Zotero Needs Your Help, Part II
Posted to News and Reviews on 18 October 2006, 11:11 AM EDT

In my prior post on this topic, I mentioned the (paid) positions now available at the Center for History and New Media to work on and promote Zotero. (By the way, there's still time to contact us if you're interested; we just started reviewing applications, but hurry.) But Zotero is moving ahead on so many fronts that its success depends not only on those working on it full time, but also those who appreciate the software and want to help out in other ways. Here are some (unpaid, but feel-good) ways you can get involved... [Read on...]


Zotero Is Here
Posted to News and Reviews on 6 October 2006, 2:18 PM EDT

For those who haven't heard yet (it's amazing how quickly the word spreads through the blogosphere and beyond): On October 5, 2006, at 10:47 p.m. ET, the public beta of Zotero went live on our spiffy new site. In addition to releasing the software to all comers, we've also expanded the documentation and set up areas of the site for Zotero users and those who want to build upon the software. If you have a question or want to discuss Zotero, we have some forums too. A few other release notes:.. [Read on...]


Zotero Needs Your Help, Part I
Posted to News and Reviews on 25 September 2006, 11:15 AM EDT

We're ramping up here at Zotero headquarters for the big release of the public beta (it should be out next week). But we're already thinking ahead to great new features—including nifty ways to share and collaborate, as I mentioned in my last post on Zotero—and to building not only a large and active user community, but also a community to help disseminate, support, and further develop this free and open software. In short, we need your help! In this post I'll let you know about the official George Mason University announcements for full-time positions at CHNM (sorry for the officialese and also for the repetitiveness; it's necessary to post these as they are recorded with GMU Human Resources). In the next post, I'll let you know about other opportunities to help out... [Read on...]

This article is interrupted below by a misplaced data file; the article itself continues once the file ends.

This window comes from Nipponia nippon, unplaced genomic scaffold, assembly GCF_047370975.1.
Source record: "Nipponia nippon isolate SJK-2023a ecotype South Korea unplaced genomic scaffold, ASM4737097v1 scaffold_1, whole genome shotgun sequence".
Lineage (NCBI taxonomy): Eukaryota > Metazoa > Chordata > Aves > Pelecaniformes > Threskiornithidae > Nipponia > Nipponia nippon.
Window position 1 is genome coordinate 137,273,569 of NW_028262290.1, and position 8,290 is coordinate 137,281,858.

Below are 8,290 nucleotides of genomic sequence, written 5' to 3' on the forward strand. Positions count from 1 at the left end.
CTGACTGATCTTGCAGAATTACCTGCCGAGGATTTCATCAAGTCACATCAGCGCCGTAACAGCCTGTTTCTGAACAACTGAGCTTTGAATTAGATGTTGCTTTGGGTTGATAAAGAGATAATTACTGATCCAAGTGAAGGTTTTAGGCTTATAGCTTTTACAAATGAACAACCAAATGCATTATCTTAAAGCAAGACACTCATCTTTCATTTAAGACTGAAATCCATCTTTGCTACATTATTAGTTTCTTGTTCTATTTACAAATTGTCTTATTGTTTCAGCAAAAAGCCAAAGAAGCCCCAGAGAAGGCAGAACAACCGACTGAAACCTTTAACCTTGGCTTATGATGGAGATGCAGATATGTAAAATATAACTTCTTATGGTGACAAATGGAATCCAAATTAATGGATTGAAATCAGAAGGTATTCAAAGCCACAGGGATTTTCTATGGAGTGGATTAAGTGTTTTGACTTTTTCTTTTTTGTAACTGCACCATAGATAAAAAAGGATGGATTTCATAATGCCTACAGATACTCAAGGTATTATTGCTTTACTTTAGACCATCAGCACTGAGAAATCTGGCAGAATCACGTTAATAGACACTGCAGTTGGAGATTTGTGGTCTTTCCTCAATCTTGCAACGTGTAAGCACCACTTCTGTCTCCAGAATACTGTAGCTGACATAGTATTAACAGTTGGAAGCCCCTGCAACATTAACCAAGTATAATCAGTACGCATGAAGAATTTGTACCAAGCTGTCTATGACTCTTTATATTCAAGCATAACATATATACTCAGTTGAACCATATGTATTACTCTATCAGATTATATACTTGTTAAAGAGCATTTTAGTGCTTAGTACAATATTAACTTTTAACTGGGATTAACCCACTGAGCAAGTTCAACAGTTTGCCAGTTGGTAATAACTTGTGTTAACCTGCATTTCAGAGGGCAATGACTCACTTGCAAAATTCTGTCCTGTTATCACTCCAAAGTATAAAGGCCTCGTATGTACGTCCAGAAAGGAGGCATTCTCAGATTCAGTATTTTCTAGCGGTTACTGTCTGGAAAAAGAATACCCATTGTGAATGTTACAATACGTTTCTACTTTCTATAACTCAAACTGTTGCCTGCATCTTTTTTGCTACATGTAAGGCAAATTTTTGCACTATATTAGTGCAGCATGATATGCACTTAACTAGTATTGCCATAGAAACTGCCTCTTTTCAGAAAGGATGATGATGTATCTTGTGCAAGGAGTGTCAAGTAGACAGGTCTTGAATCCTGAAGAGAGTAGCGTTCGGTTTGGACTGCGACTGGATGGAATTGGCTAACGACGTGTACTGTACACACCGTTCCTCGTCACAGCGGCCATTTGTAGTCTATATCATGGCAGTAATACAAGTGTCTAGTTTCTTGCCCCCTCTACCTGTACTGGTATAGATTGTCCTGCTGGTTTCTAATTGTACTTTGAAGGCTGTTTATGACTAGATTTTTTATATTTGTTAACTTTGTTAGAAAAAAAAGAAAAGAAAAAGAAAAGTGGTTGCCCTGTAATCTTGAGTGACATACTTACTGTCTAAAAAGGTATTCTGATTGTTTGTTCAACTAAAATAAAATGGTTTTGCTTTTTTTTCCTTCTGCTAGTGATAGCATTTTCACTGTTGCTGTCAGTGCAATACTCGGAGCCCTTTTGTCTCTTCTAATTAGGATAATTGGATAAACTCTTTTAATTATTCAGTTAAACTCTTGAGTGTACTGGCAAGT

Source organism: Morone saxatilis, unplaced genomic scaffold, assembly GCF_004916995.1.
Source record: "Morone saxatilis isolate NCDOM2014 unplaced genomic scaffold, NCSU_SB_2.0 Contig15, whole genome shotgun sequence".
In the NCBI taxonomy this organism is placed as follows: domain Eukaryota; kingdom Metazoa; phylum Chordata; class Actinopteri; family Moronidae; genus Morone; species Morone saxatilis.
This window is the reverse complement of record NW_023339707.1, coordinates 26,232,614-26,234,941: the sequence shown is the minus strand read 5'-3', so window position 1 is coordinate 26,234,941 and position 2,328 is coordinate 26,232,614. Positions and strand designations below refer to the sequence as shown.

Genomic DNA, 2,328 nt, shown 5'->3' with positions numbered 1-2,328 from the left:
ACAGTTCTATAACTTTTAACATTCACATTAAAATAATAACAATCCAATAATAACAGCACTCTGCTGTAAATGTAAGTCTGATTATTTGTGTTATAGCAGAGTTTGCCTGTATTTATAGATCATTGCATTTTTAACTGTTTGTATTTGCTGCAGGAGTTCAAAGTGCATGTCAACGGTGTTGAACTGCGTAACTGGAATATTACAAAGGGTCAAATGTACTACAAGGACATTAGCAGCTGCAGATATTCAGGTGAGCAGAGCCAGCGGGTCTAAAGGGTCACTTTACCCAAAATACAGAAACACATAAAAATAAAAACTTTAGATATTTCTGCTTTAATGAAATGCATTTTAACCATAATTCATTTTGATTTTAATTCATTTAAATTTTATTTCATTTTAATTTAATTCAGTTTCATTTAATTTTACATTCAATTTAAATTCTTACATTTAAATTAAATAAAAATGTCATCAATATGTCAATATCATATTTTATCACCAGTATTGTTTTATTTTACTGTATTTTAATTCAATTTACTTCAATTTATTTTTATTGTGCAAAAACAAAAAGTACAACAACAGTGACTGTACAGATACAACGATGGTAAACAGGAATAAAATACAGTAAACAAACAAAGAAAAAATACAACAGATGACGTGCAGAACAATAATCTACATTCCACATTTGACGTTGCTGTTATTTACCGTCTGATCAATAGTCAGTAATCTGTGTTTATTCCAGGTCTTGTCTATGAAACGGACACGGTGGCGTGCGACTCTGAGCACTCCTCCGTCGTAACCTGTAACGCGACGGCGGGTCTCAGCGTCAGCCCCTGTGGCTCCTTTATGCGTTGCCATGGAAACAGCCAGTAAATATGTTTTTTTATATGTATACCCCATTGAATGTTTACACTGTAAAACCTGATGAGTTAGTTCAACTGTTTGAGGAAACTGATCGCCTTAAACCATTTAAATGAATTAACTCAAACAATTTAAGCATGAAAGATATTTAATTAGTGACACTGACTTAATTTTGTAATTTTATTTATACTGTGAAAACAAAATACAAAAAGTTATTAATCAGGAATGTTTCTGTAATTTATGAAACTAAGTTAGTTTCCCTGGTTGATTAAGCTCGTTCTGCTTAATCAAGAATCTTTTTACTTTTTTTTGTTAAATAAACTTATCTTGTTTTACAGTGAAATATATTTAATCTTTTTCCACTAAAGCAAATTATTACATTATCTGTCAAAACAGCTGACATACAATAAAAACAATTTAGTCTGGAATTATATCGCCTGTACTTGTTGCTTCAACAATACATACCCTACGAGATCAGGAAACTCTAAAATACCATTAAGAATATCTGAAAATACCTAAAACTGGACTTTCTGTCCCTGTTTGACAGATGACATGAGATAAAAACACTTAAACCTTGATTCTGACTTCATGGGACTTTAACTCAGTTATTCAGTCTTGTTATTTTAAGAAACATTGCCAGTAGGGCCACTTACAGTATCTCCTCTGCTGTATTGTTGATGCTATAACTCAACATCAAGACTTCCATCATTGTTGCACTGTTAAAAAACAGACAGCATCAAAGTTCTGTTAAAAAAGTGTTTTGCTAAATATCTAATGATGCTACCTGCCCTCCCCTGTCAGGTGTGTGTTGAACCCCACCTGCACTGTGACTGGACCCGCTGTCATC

Zotero News, Big and Small
Posted to News and Reviews on 19 September 2006, 2:53 PM EDT

So much for a modest, stealthy launch of Zotero. I promised a couple of weeks ago that I would return to my blog soon with a few updates about user feedback, some hints about new features, and perhaps some additional news items. With a modest private beta test and a few pages explaining the software on our new site, I assumed that Zotero would quietly and slowly enter into public consciousness. Little did I know that within two weeks I would get over 400 emails asking to join the beta test, help develop and extend Zotero, make it work better with resources on the web, and evangelize it on campuses and in offices around the globe. (Sorry to those I haven't responded to yet; I'm still working on my email backlog.) Better yet, we received some fantastic news about support for the project, which is where I'll begin this update... [Read on...]